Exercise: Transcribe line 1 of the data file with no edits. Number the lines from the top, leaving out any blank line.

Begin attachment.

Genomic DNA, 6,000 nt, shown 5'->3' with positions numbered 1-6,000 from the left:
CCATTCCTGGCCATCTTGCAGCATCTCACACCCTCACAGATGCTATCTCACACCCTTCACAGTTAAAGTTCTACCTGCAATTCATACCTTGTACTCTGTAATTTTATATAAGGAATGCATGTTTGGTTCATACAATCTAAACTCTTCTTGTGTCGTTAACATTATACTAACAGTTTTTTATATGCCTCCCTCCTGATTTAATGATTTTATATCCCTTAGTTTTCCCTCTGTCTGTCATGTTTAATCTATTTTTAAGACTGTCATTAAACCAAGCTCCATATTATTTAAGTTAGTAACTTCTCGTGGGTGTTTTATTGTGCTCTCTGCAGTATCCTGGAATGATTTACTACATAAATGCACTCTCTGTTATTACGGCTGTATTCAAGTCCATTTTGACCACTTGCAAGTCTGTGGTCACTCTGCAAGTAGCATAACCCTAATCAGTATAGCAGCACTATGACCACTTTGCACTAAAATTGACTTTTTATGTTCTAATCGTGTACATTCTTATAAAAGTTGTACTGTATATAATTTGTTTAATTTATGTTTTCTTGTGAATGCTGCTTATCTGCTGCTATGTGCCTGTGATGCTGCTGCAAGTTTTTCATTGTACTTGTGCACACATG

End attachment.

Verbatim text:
Genomic DNA, 6,000 nt, shown 5'->3' with positions numbered 1-6,000 from the left: